Big in Japan #1: Let's go to the Arcade!

A couple of months ago one of my dreams came true: Me and my girlfriend flew halfway across the world to the land of the rising sun: Japan! For over 2 weeks we visited the most beautiful temples, wandered in metropoles unlike anything you find in Europe and ate some of the best dishes man can make. But I will not talk to you about the greatness of sushi and shabu-shabu, but instead I want to share my gaming and tech experiences with you!

After all gaming is practically invented in Japan and companies like Sony, SEGA and of course Nintendo all have their origins in Japan. Talk has it that the Japanese samurai were already playing a game in the 10th century where they took the role of an American-Italian plumber, although they did not exactly know what America, Italy or a plumber are...

Let’s go to the Arcade!

After a long flight and a transfer in Seoul (where robots roll around the airport to show you the way if you get lost; the future is now!) we landed in Fukuoka. It is not a city with many highlights, but as it is not very tourist-heavy either it is a great place to start a trip and get an authentic Japanese city experience. In the center of the city there is a big mall called Canal City Hakata, and is made up of a bunch of different colourful buildings around a pond and fountain. The mall is crammed with food parlors, clothing shops, cinemas and... arcades! Needless to say I dragged my girlfriend inside Taito Station. It's just one of the Taito Stations scattered around Japan as it can be found in almost every city, and usually more than just one. In retrospect it was a rather modest arcade, as I would find bigger ones in cities like Tokyo. Still, I was elated that the very first arcade I walked in had machines for games such as Taiko no Tatsujin and Mario Kart DX.

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Just some examples of games you can find in the Arcades

What is great is that a number of the arcade games are set up for multiplayer. Mario Kart DX usually consists of 4 machines next to each other for 4-player racing fun. While playing there is music blasting from the speakers in your seat, cheering on your character while your seat vibrates with the action. It is a bit of a different experience than playing Mario Kart 8 DX on a thursday night, and definitely worth a few yen to try it out yourself.

Taiko no Tatsujin has two sets of drums, meaning you can enjoy banging the lifesize drums to some weird Japanese soundtrack with a friend. But of course you can also enjoy these games by yourself, or maybe a random stranger is up for a challenge?

Another big chain of arcades is from a company that used to be one of Nintendo’s biggest rivals: SEGA. Walking into a SEGA arcade means being greeted by, well, mostly franchises that are not that popular here in the West. Of course there are famous games available such as Daytona Racing and House Of The Dead. But in the huge SEGA Arcade in Akihabara Tokyo several floors are dedicated to games I never heard of, but are popular in Japan seeing how many people were playing them. These ranged from RPGs to complex rhythm games. It was impressive to see a local fanatically play a rhythm game hitting buttons with the speed of light. And here I am thinking I was quite okay with Guitar Hero... What is cool is that you can buy a card with credits on it, which even lets you save your progress for the next time you come in.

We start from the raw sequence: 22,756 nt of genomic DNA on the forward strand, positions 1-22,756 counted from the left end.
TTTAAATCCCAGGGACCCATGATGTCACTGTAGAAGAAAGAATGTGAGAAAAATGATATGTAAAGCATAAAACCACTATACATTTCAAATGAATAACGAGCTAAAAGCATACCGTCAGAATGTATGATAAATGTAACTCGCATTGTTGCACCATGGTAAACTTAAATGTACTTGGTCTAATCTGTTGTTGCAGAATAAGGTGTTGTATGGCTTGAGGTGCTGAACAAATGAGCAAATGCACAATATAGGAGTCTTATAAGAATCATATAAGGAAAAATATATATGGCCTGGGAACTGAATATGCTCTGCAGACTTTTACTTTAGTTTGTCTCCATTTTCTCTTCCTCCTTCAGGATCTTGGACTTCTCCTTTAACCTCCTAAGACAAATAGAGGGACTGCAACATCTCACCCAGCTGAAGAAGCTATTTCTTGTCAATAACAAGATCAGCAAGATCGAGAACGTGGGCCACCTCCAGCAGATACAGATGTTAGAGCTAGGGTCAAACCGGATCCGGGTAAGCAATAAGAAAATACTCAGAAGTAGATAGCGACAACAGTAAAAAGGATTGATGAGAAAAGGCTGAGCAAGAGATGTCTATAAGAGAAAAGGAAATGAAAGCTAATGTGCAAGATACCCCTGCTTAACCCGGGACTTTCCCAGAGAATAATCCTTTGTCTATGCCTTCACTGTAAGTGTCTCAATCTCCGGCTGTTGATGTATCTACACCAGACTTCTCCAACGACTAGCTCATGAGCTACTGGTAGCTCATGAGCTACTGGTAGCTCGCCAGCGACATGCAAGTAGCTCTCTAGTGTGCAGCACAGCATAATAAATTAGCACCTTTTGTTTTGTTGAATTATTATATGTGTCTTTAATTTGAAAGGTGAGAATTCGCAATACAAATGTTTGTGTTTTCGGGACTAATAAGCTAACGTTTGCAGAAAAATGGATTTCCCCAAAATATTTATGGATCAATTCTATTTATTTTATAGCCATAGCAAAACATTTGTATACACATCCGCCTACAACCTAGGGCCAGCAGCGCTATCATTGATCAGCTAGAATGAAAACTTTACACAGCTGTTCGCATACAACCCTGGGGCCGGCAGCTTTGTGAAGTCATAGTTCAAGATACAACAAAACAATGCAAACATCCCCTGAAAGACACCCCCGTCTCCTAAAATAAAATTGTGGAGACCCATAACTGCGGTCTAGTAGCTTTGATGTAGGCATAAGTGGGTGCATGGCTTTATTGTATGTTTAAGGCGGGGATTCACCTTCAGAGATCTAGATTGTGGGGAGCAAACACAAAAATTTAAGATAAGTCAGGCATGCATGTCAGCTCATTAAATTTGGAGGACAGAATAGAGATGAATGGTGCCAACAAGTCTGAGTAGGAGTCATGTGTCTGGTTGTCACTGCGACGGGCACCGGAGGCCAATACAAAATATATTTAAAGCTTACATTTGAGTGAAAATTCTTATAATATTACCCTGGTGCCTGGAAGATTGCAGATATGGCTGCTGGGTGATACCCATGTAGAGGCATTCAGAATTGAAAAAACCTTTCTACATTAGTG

Not one but two SEGA Arcades grace the streets of Akihabara

More than just video games

While video games are the most interesting part (for me at least) of an arcade, they are actually just one aspect of the whole arcade. Walking into one first leads you through a sea of crane games: big and small machines where you try to grab a prize by moving and releasing the claw at the right time. The trophies inside range from plush of popular franchises to figurines to PlayStations and Nintendo Switches. I do not want to know the odds of grabbing one, but I have a hunch getting one with your first 100 yen is quite small.

Gambling and random chances are a recurring theme in the Japanese arcades. Grabbing your prize from a crane game may require a little bit skill, but I think chance is also a big aspect of it. Then there are the gashapon! Or as we know them over here: the capsule toy machines. In Europe you may find the occasional one or two capsule toy machines in a shopping mall or near a snackbar. But Japan is filled with them, and you can find them in a lot of different places. There are shops that are just rows and rows of gashapon machines. And every arcade has anything from a couple of rows to a complete floor dedicated to gashapon. They are filled with tiny toys and almost every franchise is represented. I spotted capsules with Splatoon, Kirby and of course Pokémon in it. Which figure you pull is of course up to chance.


Gashapon! Gashapon for every license you can imagine. And that includes Splatoon!

Next to the crane games and gashapon you often find coin games in the arcades as well, and of course Japan’s it’s-gambling-but-not-really-gambling game Pachinko. I will not talk about the immense popularity of Pachinko or Japan’s laws on gambling, but if you are interested in it then this is a good read on the subject.

And last but not least, and catering mostly to the female audience are the photo booths! Arcades have several machines at the ready, all with different filters, frames and functions for that perfect picture. Some of the photo boots are even girl-only, and as a guy you are not allowed near them.


That's it for the first part of the series, arigatō for reading! Next week we will journey into the wonderful world of Pokémon, which is definitely big in Japan! Until next week, sayōnara!

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